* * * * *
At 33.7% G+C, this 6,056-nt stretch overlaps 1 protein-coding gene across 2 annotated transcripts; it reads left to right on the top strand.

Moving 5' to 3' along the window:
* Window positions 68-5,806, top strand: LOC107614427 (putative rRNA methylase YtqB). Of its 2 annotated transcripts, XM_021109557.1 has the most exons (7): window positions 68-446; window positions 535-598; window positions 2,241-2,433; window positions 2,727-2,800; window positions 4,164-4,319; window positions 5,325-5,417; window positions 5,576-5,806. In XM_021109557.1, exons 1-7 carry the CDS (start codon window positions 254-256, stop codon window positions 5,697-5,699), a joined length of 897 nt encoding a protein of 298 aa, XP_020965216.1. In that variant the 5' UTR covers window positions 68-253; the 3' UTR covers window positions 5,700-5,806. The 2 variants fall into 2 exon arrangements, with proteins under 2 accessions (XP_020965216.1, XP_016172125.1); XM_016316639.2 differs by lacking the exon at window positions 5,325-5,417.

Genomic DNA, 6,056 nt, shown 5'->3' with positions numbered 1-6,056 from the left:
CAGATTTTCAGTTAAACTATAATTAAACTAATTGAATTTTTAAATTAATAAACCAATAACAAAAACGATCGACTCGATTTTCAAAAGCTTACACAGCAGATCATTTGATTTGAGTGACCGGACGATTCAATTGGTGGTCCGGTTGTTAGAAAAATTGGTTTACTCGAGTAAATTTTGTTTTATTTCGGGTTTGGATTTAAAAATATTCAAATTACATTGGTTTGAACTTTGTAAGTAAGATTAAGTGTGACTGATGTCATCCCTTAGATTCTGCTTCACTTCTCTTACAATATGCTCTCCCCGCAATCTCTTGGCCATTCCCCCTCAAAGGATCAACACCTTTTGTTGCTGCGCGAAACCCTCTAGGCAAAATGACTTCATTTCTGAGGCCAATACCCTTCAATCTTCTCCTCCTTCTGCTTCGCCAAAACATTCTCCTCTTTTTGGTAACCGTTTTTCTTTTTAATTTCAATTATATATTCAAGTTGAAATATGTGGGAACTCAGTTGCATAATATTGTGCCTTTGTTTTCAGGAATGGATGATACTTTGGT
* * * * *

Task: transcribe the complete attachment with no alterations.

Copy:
At 33.7% G+C, this 6,056-nt stretch overlaps 1 protein-coding gene across 2 annotated transcripts; it reads left to right on the top strand.

Moving 5' to 3' along the window:
* Window positions 68-5,806, top strand: LOC107614427 (putative rRNA methylase YtqB). Of its 2 annotated transcripts, XM_021109557.1 has the most exons (7): window positions 68-446; window positions 535-598; window positions 2,241-2,433; window positions 2,727-2,800; window positions 4,164-4,319; window positions 5,325-5,417; window positions 5,576-5,806. In XM_021109557.1, exons 1-7 carry the CDS (start codon window positions 254-256, stop codon window positions 5,697-5,699), a joined length of 897 nt encoding a protein of 298 aa, XP_020965216.1. In that variant the 5' UTR covers window positions 68-253; the 3' UTR covers window positions 5,700-5,806. The 2 variants fall into 2 exon arrangements, with proteins under 2 accessions (XP_020965216.1, XP_016172125.1); XM_016316639.2 differs by lacking the exon at window positions 5,325-5,417.

Genomic DNA, 6,056 nt, shown 5'->3' with positions numbered 1-6,056 from the left:
CAGATTTTCAGTTAAACTATAATTAAACTAATTGAATTTTTAAATTAATAAACCAATAACAAAAACGATCGACTCGATTTTCAAAAGCTTACACAGCAGATCATTTGATTTGAGTGACCGGACGATTCAATTGGTGGTCCGGTTGTTAGAAAAATTGGTTTACTCGAGTAAATTTTGTTTTATTTCGGGTTTGGATTTAAAAATATTCAAATTACATTGGTTTGAACTTTGTAAGTAAGATTAAGTGTGACTGATGTCATCCCTTAGATTCTGCTTCACTTCTCTTACAATATGCTCTCCCCGCAATCTCTTGGCCATTCCCCCTCAAAGGATCAACACCTTTTGTTGCTGCGCGAAACCCTCTAGGCAAAATGACTTCATTTCTGAGGCCAATACCCTTCAATCTTCTCCTCCTTCTGCTTCGCCAAAACATTCTCCTCTTTTTGGTAACCGTTTTTCTTTTTAATTTCAATTATATATTCAAGTTGAAATATGTGGGAACTCAGTTGCATAATATTGTGCCTTTGTTTTCAGGAATGGATGATACTTTGGT